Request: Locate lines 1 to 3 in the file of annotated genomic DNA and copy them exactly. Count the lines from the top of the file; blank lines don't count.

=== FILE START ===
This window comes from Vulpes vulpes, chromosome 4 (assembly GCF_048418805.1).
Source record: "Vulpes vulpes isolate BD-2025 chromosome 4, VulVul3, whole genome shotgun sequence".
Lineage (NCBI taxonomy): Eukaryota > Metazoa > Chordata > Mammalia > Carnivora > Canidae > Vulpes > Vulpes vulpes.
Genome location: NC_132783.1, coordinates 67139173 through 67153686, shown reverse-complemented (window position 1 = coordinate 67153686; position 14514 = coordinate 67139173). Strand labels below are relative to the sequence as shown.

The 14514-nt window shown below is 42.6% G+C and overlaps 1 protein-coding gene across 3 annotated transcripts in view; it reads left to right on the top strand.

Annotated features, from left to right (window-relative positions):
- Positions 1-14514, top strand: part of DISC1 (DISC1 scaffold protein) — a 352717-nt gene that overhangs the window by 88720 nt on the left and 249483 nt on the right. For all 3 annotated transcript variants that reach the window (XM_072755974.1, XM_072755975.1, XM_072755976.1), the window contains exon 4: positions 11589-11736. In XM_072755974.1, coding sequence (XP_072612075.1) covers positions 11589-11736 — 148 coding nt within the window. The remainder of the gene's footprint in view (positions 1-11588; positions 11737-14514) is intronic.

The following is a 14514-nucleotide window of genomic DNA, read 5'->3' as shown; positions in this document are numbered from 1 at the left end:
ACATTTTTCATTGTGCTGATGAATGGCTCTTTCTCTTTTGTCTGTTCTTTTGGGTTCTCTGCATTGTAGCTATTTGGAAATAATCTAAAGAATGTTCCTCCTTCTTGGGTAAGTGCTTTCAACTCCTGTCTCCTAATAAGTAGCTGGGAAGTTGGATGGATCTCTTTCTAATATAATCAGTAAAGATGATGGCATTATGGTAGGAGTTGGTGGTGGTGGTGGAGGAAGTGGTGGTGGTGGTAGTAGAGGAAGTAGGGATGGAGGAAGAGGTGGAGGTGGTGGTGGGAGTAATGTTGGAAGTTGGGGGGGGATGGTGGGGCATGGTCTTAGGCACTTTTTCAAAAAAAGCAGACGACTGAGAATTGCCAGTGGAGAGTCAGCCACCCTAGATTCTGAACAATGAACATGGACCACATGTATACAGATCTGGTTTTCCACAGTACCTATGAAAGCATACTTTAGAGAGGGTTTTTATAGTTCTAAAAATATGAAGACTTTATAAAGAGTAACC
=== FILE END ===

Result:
This window comes from Vulpes vulpes, chromosome 4 (assembly GCF_048418805.1).
Source record: "Vulpes vulpes isolate BD-2025 chromosome 4, VulVul3, whole genome shotgun sequence".
Lineage (NCBI taxonomy): Eukaryota > Metazoa > Chordata > Mammalia > Carnivora > Canidae > Vulpes > Vulpes vulpes.